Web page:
movie thoughts: I Love You, Man (2009)

I love Team Apatow.  This new brand of comedic film that blends honest (some times crude) humor but with a good heart at its center has made for some of the best laughs in a good while.  ‘I Love You, Man’ is no exception. 

Pete (Paul Rudd) gets engaged to his girlfriend of eight months and slowly realizes that he has no close male friends.  Yeah, he knows lots of guys – the other real estate agent at the office, his fencing team…but none of them are really friends.  In an attempt to even things out, he goes in search of a friend.  But what he gets is a true Bromance.  Segel’s Sydney is a free spirit who doesn’t feel compelled to dowhat is expected of him while Rudd’s Pete likes to please other peopleand has spent his whole life trying to be good enough.

Warning: you must love Paul Rudd and Jason Segel for this movie to work because it is all about the two of them.  The writers manage to walk a fine line between too much and not believable when it comes to the interactions.    What could easily have become a movie about Pete becoming a “real man”, we find the “real men” (sport watchers, beer drinkers, hyper-competitive, muscle-bound) are portrayed as annoying (Jon Favreau is hilarious as the poker playing, beer drinking alpha male).  They are not evil people, but definitely not anything to aspire to.  And Syndey doesn’t try to change Rudd, but does work to give him more confidence.  And Rudd plays Pete with just the right amount of naivete that you can go along with some of his mistakes – mistakes that must happen to move the plot along but if played incorrectly could have been unforgivable.  Instead, you just shake your head and laugh.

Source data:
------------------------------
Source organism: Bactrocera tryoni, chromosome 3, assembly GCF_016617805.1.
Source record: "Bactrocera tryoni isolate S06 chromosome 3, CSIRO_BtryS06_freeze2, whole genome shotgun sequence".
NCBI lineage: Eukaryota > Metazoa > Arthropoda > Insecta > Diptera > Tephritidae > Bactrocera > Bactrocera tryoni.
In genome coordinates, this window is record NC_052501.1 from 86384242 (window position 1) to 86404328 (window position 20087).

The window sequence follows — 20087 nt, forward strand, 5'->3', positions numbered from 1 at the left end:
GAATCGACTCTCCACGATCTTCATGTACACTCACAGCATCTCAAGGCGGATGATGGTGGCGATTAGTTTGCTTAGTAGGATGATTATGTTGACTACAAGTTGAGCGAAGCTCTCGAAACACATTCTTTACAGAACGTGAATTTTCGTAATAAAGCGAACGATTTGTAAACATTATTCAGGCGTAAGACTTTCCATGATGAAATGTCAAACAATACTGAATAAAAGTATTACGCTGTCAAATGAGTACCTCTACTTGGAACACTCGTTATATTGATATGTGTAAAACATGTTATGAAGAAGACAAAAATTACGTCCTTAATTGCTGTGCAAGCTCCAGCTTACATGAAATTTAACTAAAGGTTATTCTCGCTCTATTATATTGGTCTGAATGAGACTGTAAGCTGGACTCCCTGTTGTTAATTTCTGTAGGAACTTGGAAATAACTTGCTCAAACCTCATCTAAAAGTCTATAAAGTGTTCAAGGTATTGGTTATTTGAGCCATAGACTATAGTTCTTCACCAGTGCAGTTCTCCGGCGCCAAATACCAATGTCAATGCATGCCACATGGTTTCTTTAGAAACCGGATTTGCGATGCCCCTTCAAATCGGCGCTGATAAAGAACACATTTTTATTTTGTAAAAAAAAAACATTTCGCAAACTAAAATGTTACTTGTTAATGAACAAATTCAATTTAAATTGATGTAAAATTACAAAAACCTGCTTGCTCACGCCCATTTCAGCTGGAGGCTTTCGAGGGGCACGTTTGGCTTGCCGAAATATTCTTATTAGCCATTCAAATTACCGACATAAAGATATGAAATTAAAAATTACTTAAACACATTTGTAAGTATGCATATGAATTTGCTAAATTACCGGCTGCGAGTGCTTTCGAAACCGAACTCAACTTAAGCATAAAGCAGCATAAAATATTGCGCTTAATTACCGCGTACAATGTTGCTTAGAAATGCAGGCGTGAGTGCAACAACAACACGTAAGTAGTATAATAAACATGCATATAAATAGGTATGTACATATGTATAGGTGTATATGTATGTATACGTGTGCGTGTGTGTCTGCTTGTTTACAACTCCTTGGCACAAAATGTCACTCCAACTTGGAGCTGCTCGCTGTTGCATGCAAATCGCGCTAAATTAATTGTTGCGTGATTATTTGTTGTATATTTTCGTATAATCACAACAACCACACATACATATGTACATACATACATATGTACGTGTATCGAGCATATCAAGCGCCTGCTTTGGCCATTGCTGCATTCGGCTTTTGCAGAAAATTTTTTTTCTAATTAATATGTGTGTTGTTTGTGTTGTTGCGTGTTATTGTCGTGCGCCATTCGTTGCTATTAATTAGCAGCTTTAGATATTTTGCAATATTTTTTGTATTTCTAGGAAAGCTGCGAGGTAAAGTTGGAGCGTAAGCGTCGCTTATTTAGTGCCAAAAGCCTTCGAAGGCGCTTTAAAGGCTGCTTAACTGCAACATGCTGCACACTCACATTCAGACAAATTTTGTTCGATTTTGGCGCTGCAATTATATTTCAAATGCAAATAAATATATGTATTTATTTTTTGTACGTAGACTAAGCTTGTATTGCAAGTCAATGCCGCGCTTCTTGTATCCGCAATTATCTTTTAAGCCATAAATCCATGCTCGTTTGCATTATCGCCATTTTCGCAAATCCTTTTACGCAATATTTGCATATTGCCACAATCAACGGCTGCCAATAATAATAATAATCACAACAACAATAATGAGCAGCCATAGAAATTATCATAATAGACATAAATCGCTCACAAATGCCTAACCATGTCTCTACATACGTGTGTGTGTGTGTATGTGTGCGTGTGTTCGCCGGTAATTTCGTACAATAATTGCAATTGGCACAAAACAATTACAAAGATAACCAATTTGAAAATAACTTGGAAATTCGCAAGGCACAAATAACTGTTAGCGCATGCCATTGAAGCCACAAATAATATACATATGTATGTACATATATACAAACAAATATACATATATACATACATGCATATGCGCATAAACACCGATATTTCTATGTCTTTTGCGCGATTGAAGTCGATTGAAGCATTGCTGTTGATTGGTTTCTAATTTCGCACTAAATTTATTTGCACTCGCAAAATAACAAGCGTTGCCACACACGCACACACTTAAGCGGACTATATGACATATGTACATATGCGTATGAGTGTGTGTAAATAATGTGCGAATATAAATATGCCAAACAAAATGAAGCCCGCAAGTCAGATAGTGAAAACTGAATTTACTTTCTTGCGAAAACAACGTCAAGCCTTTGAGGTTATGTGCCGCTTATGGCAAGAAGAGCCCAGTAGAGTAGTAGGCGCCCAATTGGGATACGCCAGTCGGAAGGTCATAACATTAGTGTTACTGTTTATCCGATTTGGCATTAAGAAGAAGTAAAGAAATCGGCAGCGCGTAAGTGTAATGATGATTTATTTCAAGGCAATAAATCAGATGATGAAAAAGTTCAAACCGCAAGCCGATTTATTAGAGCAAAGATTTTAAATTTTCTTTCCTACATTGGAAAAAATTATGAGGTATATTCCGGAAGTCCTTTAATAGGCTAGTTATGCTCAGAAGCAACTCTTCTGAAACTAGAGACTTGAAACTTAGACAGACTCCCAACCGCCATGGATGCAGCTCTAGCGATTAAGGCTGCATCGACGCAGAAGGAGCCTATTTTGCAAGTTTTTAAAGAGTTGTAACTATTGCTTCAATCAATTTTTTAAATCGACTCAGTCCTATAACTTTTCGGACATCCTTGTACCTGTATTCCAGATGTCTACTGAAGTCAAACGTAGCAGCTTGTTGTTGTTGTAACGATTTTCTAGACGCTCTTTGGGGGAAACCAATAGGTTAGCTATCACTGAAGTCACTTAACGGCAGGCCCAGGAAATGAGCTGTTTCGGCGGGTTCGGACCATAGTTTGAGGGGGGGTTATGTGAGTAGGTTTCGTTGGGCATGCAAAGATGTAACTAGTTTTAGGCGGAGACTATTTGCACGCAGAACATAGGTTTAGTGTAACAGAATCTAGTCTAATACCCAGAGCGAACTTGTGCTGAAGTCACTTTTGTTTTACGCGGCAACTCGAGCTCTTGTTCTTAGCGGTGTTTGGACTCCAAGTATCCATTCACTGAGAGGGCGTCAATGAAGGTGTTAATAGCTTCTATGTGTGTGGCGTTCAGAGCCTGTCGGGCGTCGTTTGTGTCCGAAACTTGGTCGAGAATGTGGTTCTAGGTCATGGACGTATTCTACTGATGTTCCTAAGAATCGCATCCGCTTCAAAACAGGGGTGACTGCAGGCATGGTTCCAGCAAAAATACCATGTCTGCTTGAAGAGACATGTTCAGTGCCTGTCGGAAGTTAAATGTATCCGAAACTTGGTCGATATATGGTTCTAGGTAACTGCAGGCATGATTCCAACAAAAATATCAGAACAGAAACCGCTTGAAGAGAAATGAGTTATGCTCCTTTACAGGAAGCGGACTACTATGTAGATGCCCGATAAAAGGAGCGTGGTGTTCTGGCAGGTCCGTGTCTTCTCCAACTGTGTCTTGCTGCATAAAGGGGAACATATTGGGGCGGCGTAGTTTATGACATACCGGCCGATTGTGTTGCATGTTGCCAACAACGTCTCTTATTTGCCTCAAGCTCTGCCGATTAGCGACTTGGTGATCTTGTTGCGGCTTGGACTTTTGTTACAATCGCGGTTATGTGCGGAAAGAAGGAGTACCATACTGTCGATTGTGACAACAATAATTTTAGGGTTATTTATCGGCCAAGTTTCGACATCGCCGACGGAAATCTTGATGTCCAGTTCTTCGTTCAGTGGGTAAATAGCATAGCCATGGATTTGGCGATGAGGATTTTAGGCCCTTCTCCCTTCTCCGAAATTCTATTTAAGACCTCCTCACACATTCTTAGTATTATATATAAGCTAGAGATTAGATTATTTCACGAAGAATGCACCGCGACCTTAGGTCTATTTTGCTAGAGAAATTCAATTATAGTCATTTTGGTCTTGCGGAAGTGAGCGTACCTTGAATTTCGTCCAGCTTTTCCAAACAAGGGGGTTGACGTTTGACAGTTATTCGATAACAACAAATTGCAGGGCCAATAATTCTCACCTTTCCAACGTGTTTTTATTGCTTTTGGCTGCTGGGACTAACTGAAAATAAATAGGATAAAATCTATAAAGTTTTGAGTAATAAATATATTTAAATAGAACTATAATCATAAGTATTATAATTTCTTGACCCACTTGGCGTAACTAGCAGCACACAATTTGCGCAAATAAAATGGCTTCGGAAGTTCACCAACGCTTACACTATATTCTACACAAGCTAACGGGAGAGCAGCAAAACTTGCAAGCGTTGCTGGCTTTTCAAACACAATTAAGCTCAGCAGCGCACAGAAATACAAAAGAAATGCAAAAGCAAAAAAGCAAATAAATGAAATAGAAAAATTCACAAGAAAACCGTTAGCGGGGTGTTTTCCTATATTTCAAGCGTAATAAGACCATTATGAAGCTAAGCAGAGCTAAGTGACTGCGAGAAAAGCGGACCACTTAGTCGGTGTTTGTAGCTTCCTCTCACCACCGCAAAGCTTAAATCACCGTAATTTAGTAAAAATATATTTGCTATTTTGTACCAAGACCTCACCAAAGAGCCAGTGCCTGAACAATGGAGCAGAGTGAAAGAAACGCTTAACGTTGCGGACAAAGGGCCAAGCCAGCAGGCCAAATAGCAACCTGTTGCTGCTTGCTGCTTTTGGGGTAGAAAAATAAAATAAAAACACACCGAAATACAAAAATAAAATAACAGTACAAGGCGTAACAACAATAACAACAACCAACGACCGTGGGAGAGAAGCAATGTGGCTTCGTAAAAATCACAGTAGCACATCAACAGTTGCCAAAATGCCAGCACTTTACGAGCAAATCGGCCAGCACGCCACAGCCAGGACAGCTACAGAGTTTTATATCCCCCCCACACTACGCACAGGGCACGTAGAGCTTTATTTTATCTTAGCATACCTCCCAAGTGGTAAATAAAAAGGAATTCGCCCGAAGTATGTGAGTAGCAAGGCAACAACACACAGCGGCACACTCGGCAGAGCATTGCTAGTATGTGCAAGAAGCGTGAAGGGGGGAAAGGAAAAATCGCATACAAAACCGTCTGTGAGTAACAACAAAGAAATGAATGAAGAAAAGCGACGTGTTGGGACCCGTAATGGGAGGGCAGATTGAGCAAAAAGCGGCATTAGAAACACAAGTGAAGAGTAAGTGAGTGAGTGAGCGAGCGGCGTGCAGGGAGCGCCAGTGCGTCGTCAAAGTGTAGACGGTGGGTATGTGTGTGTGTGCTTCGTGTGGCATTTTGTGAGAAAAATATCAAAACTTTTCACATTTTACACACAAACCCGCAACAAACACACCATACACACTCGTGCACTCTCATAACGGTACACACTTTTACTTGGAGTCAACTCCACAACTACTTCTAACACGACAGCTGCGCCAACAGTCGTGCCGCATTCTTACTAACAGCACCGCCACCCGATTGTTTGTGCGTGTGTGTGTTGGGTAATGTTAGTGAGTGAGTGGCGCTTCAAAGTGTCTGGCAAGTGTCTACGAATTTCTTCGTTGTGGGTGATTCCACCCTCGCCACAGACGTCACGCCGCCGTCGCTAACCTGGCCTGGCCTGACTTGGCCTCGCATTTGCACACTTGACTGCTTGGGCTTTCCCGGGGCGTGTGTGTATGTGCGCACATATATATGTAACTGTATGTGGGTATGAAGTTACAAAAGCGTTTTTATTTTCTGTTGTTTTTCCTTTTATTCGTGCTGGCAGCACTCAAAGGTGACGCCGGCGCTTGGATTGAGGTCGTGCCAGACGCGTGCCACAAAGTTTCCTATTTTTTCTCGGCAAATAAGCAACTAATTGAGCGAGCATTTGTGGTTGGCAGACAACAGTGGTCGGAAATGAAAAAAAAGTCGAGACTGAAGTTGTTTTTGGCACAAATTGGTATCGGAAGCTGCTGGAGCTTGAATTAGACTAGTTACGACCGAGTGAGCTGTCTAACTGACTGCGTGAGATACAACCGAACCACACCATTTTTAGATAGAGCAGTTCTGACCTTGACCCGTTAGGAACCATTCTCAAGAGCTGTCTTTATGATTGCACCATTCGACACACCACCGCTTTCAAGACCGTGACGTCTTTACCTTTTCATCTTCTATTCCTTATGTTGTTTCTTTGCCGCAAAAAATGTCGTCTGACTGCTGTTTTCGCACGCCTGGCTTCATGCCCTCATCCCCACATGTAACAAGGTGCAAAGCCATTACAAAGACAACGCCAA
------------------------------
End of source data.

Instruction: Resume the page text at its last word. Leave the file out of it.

This movie is a great date movie, for every kind of relationship.  It’s nice to see a movie that portrays a friendship between two men without making them seem weak or that something is wrong with them.  They share their thoughts and feelings, and while it pokes fun at the conventions of the romantic comedy, it also shows that male relationships can have just as many layers as the more frequently portrayed female relationships. 

Go grab a friend or two, get some popcorn, and see this movie with a group so you can laugh out loud together.  At roughly 90 minutes, this movie gets everything right. 

(And while I have no desire to see a sequel, I do want to see more movies with Rudd and Segel teamed up together.  They compliment each other in more than just physical height).

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